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Overcoming barriers in climate change policies in Latin America

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Barriers to implementing climate change policies still persist in Latin America. Photo credit: N. Palmer (CIAT)
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Aug 20, 2020

by

Paola Daza and Jean Francois Le-Coq (CCAFS/Alliance Bioversity International and CIAT)

Regions

The implementation of climate change policies for agriculture faces different barriers that CCAFS researchers are trying to overcome.

From the perspective of public policy, climate change, agriculture, and food security are highly complex issues. Their importance for sustainable development makes them topics of interest and debate among actors who participate in or influence decision-making processes surrounding policies about these issues.

The diversity of actors that make up these processes, and the contexts in which they operate, create various complexities. These complexities go from external circumstances to internal difficulties, such as the negotiation of interests that allow these policies to implement. It is against this backdrop that efforts are being made to facilitate their navigation by identifying and recognizing the various obstacles to the implementation of climate policies related to agriculture and the rural sector.

One of these efforts is the international seminar on "Public Policies and Climate Change in Latin America: Progress and Prospects for Research," which brought together an interdisciplinary group of researchers from Argentina, Bolivia, Brazil, Colombia, Ecuador, Peru, Honduras and France to assess the knowledge about the bottlenecks in the implementation of climate policies that affect agriculture and the rural sector in Latin America.

Organized by the CGIAR Research Program on Climate Change, Agriculture and Food Security (CCAFS) and the Network on "Public Policy and Rural Development in Latin America" (PP-AL), with the support of the French regional cooperation program "ClimaT AmSud”, this meeting allowed the exploration of the barriers in the implementation of policies aimed at climate challenges in the rural communities of Latin America, through presentations of regional, national and local studies.

Climate policy barriers

The different studies revealed barriers of a technical, structural and conjunctural nature. Some of the most relevant issues and concerns during the sessions held at the seminar were:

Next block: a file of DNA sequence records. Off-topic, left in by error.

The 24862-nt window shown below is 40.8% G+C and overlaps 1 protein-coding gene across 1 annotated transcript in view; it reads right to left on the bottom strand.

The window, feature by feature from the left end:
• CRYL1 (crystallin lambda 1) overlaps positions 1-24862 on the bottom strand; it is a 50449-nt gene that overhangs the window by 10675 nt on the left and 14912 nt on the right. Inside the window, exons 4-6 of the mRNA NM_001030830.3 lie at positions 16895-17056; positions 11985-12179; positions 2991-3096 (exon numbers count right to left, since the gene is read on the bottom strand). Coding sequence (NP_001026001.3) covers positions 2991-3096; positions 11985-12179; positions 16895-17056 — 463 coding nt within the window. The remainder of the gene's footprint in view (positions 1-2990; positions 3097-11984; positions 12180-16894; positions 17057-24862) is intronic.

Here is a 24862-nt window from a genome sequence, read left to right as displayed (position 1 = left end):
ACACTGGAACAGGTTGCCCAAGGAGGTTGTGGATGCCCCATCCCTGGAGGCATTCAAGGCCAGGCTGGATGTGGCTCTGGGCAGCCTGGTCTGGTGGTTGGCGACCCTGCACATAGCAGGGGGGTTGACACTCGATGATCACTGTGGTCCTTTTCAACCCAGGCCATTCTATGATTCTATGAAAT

• insufficient knowledge and technical capacity of different actors to make decisions and act urgently in the face of climate policy problems;
  • problems in institutional response capacity in the face of recurrent and growing climate shocks;
  • a lack of mobilization and conflicts of interest of political parties to implement ambitious policies; and
  • a lack of coordination between policy instruments and actors to effectively translate national policies into local policies.

The event also confirmed a gap between the increasing number of climate change policy documents and the effective processes of public action dedicated to changing behaviors and decisions that affect the target populations. The need to broaden this kind of analysis to explore complexities that go beyond public policy and public action was highlighted during the seminar.

Routes for collaboration

As a result of the seminar, different routes for collaboration on a regional research agenda to investigate and solve current barriers emerged. First, a summary article was drafted on the barriers and limits to the implementation of climate policies in the region, which seeks to open up this analysis of the political dimension and the roles played by the stakeholders.

Second, a seminar was prepared to analyze in detail and systematize experiences, good practices and models to promote interaction between science and public policy in Latin American countries and territories. This seminar will aim to provide a state-of-the-art production and use of scientific research in public policy decision-making processes.

Finally, new research projects were planned, referring to the political-institutional dynamics identifying change drivers, the integration of traditional ecological knowledge in policies, the definition of indicators to monitor policies and their effects in terms of resilience and adaptive capacity, as well as on the generation of capacities for different actors.

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